Instructions: All submissions received must include the Docket No. FDA-2018-N-1558 for “FDA's Evaluation of Approaches to Demonstrate Effectiveness of Heartworm Preventatives for Dogs.” Received comments, those filed in a timely manner (see ADDRESSES), will be placed in the docket and, except for those submitted as “Confidential Submissions,” publicly viewable at https://www.regulations.gov or at the Dockets Management Staff between 9 a.m. and 4 p.m., Monday through Friday.

    • Confidential Submissions—To submit a comment with confidential information that you do not wish to be made publicly available, submit your comments only as a written/paper submission. You should submit two copies total. One copy will include the information you claim to be confidential with a heading or cover note that states “THIS DOCUMENT CONTAINS CONFIDENTIAL INFORMATION.” The Agency will review this copy, including the claimed confidential information, in its consideration of comments. The second copy, which will have the claimed confidential information redacted/blacked out, will be available for public viewing and posted on https://www.regulations.gov. Submit both copies to the Dockets Management Staff. If you do not wish your name and contact information to be made publicly available, you can provide this information on the cover sheet and not in the body of your comments and you must identify this information as “confidential.” Any information marked as “confidential” will not be disclosed except in accordance with 21 CFR 10.20 and other applicable disclosure law. For more information about FDA's posting of comments to public dockets, see 80 FR 56469, September 18, 2015, or access the information at: https://www.thefederalregister.org/fdsys/pkg/FR-2015-09-18/pdf/2015-23389.pdf.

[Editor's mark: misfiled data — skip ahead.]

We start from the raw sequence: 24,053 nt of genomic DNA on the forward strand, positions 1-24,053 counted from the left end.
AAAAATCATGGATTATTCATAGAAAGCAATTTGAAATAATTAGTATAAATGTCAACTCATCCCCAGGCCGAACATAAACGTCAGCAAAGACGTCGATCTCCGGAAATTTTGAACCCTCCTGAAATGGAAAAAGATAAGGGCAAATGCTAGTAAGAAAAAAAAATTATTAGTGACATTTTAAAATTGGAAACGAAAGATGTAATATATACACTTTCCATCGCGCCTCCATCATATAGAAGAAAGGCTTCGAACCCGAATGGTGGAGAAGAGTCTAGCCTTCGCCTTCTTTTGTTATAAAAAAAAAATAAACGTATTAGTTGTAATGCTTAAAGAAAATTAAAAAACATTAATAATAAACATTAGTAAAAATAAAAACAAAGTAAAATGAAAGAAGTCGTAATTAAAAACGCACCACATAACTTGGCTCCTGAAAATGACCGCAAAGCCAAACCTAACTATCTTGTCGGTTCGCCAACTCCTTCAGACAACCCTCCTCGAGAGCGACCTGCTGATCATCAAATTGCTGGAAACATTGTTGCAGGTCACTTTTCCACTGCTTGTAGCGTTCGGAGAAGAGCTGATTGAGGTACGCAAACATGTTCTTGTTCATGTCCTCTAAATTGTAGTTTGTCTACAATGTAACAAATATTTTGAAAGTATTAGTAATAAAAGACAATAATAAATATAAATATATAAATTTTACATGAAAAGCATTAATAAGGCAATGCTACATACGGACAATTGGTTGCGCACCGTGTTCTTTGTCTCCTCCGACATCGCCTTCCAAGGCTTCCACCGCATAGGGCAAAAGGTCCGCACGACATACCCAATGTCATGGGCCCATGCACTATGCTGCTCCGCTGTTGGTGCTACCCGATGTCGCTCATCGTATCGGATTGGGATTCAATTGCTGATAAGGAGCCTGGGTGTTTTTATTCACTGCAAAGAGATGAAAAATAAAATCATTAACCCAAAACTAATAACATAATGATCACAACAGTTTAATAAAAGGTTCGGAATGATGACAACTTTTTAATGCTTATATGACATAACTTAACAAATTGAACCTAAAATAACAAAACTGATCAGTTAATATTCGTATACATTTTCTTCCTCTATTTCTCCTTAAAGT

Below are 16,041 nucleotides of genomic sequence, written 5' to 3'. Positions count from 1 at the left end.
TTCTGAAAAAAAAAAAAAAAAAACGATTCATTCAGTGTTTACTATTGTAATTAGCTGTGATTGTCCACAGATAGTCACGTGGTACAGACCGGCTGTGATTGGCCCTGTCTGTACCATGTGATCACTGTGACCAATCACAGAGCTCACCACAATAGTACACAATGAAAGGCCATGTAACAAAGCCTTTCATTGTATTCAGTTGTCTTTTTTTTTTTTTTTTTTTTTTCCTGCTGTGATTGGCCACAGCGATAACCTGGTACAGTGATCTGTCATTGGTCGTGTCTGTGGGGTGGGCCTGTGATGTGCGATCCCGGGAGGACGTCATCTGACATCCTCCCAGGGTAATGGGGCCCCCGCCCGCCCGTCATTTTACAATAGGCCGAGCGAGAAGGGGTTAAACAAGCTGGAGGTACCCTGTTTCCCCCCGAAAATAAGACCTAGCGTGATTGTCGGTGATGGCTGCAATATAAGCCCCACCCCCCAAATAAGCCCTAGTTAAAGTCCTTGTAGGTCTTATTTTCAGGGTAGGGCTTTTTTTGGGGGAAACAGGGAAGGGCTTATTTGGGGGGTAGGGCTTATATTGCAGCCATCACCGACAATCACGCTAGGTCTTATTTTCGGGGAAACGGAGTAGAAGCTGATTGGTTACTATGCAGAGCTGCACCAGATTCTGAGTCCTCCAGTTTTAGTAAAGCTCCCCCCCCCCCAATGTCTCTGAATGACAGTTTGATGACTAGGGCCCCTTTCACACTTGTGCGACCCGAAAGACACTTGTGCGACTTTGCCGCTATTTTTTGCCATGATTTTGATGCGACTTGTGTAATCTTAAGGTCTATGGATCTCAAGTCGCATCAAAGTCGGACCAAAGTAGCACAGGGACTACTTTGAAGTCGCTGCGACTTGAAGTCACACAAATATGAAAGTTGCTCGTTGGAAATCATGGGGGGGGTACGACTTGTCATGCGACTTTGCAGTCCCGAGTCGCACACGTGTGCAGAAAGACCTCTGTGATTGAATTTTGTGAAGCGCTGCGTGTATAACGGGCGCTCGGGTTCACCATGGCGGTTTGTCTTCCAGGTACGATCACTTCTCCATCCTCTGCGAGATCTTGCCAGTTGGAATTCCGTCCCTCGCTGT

Docket: For access to the docket to read background documents or the electronic and written/paper comments received, go to https://www.regulations.gov and insert the docket number, found in brackets in the heading of this document, into the “Search” box and follow the prompts and/or go to the Dockets Management Staff, 5630 Fishers Lane, Rm. 1061, Rockville, MD 20852.

    FOR FURTHER INFORMATION CONTACT:

    Steven Fleischer, Center for Veterinary Medicine (HFV-110), Food and Drug Administration, 7500 Standish Pl., Rockville, MD 20855, 240-402-0809, [email protected]

    SUPPLEMENTARY INFORMATION:

    In the Federal Register of May 24, 2018, FDA published a request for comments with a 90-day comment period to request comments on the design of studies intended to generate data to support substantial evidence of effectiveness for investigational new animal drugs intended for the prevention of heartworm disease in dogs. Comments received will inform FDA's current thinking regarding the design of studies intended to generate data to support substantial evidence of effectiveness for investigational new animal drugs intended for the prevention of heartworm disease in dogs.

    The Agency has received a request for a 90-day extension of the comment period for the request for comments. The request conveyed concern that the current 90-day comment period does not allow sufficient time to develop a meaningful or thoughtful response to the request for comments.

    FDA has considered the request and is extending the comment period for the request for comments for 90 days, until November 20, 2018. The Agency believes that a 90-day extension allows adequate time for interested persons to submit comments without significantly delaying further action on these important issues.

    Dated: August 14, 2018. Leslie Kux, Associate Commissioner for Policy.
    [FR Doc. 2018-17858 Filed 8-17-18; 8:45 am] BILLING CODE 4164-01-P
    DEPARTMENT OF HEALTH AND HUMAN SERVICES Food and Drug Administration [Docket No. FDA-2018-N-3000] Pediatric Advisory Committee; Notice of Meeting; Establishment of a Public Docket; Request for Comments AGENCY: